Japan car giants team up to build hydrogen stations

March 5, 2018
Toyota produced the world's first fuel-cell car

Top Japanese carmakers said on Monday they were teaming up to nearly double the amount of hydrogen stations in Japan, as the car-mad country seeks to head off competition from China and Germany.

Toyota, Nissan and Honda formed a joint venture with major gas and energy companies, including French industrial gases company Air Liquide, to build 80 new stations in the next four years, to add to the 101 stations currently in Japan.

"At this stage, we believe there is significant space for cooperation, rather than searching for areas of competition," Shigeki Terashi, Toyota executive vice president told reporters.

The new venture—"Japan H2 Mobility" or "JHyM"—comes as the world's top economies rush to issue tougher environmental regulations that are spurring development of new clean cars and trucks.

Japan has focused on promoting fuel-cells, which combine hydrogen and oxygen in an electrochemical reaction, producing clean electricity to power vehicles or home generators.

But cannot get off the ground without a network of hydrogen stations, and vice versa, and the chicken-and-egg dilemma has stalled the roll-out of the technology, say industry professionals.

Hydrogen stations and fuel cell vehicles must be promoted in tandem in order to lower their cost, executives said.

"Unless infrastructure makers team up, new hydrogen stations tend to be concentrated in urban areas," said Hideki Sugawara, president of the new firm.

"In order to maximise the demand for FCVs (fuel cell vehicles), we have to expand geographically," he said.

The 101 hydrogen stations serve around 2,400 fuel-cell cars in Japan, according to official data, but a lack of viable stations has been a major hurdle for carmakers as they seek to boost production.

The Japanese government and the auto industry aim to introduce 160 stations and 40,000 fuel-cell vehicles by March 2020.

The government is also pushing to deregulate the sector to lower costs.

Toyota launched the Mirai, the world's first mass-market hydrogen fuel-cell , in late 2014 as it looked to push further into the fast-growing market for environmentally friendly cars.

Nissan and Honda also have their version of fuel-cell projects.

Explore further: Toyota, Nissan, others get behind fuel cell push in Japan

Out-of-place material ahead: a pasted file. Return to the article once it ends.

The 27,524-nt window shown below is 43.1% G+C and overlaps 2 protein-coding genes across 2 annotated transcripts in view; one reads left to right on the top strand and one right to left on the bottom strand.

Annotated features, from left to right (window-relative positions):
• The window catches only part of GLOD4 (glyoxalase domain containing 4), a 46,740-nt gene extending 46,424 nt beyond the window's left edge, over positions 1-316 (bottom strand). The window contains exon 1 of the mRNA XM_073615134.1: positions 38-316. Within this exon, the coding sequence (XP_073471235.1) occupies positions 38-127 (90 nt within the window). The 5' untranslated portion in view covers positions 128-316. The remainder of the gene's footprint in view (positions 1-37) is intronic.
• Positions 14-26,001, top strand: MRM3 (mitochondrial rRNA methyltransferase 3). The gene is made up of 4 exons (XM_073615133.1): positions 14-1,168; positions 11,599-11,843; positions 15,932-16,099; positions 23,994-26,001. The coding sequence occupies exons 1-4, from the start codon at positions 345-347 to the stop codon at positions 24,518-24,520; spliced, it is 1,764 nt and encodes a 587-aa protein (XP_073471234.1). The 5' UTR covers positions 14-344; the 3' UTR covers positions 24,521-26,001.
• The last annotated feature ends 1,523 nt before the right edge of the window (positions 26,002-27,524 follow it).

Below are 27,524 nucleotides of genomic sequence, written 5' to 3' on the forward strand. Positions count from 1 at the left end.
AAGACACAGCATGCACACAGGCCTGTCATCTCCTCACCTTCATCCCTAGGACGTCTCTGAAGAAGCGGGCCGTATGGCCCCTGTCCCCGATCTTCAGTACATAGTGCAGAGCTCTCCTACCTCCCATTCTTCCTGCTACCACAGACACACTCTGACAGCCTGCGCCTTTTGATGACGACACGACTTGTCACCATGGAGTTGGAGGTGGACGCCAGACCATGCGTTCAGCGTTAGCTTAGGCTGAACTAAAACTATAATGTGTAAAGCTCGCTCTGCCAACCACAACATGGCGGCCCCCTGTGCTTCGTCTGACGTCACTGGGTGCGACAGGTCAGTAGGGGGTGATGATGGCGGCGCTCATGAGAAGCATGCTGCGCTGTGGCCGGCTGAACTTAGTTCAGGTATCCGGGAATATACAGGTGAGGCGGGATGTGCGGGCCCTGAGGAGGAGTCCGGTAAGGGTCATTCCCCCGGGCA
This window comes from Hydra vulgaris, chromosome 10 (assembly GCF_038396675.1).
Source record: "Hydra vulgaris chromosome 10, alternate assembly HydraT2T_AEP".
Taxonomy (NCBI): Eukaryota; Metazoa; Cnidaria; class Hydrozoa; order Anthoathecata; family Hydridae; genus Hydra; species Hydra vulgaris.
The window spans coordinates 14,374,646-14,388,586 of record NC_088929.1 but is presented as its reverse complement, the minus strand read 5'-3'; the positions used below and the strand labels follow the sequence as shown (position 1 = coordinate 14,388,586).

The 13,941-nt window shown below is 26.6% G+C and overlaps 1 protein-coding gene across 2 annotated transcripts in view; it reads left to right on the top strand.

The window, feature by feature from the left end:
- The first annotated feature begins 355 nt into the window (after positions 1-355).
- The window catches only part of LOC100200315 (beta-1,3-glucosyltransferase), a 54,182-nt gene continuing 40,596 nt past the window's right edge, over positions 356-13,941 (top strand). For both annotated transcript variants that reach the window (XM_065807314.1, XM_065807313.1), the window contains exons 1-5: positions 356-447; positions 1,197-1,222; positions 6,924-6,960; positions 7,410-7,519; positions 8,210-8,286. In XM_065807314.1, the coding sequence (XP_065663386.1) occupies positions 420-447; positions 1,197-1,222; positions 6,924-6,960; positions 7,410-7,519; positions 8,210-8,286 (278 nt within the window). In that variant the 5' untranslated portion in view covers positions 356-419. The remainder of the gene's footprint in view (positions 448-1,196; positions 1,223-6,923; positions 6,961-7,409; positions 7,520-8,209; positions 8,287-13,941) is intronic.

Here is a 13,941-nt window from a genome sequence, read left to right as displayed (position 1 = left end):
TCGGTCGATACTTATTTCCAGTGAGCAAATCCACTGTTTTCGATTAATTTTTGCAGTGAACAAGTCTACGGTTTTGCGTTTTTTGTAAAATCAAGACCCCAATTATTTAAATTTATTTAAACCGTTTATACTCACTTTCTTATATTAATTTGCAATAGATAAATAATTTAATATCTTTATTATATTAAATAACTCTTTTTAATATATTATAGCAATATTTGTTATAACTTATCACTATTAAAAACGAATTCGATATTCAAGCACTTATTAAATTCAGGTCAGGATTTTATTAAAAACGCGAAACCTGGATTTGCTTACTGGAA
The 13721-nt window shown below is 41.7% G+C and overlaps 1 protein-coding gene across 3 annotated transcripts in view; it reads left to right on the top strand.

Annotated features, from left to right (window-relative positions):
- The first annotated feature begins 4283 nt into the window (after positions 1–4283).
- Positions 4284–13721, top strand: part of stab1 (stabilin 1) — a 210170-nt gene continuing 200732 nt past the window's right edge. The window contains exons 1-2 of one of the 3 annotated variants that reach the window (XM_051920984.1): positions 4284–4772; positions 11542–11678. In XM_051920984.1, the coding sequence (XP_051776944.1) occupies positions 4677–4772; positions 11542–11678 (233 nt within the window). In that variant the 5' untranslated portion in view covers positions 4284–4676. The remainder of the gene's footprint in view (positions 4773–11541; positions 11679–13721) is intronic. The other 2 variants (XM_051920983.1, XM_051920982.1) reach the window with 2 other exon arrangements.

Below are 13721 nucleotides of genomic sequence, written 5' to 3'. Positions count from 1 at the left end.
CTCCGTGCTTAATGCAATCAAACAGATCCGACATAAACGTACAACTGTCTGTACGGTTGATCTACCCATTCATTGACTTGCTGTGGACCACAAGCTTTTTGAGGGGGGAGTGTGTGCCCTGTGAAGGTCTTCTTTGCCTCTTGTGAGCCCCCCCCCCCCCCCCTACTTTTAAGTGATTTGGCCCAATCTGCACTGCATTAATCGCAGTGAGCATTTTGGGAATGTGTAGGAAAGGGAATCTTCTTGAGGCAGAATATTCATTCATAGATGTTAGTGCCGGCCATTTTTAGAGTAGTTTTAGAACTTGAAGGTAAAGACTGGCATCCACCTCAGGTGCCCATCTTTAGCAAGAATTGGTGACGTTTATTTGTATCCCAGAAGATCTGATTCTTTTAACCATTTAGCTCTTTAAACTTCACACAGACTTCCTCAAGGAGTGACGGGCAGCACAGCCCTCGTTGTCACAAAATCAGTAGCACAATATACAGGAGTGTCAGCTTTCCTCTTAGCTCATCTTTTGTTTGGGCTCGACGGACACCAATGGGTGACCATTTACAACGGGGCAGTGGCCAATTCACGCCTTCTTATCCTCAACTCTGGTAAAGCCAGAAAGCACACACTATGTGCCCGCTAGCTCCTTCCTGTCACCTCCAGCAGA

Related Stories

Toyota recalls all fuel-cell Mirai vehicles

February 15, 2017

Toyota said Wednesday it is recalling all the Mirai fuel-cell vehicles it has sold globally due to a software glitch that can shut off its hydrogen-powered system.

Recommended for you

Woman struck and killed by self-driving Uber vehicle

March 19, 2018

A self-driving Uber vehicle struck and killed a pedestrian in a Phoenix suburb in the first fatality involving a fully autonomous test vehicle, prompting the ride-hailing company Monday to suspend all road-testing of such ...

World's biggest battery in Australia to trump Musk's

March 16, 2018

British billionaire businessman Sanjeev Gupta will built the world's biggest battery in South Australia, officials said Friday, overtaking US star entrepreneur Elon Musk's project in the same state last year.

1 in 3 Michigan workers tested opened fake 'phishing' email

March 16, 2018

Michigan auditors who conducted a fake "phishing" attack on 5,000 randomly selected state employees said Friday that nearly one-third opened the email, a quarter clicked on the link and almost one-fifth entered their user ...

Origami-inspired self-locking foldable robotic arm

March 15, 2018

A research team of Seoul National University led by Professor Kyu-Jin Cho has developed an origami-inspired robotic arm that is foldable, self-assembling and also highly-rigid. (The researchers include Suk-Jun Kim, Dae-Young ...


Please sign in to add a comment. Registration is free, and takes less than a minute. Read more

Click here to reset your password.
Sign in to get notified via email when new comments are made.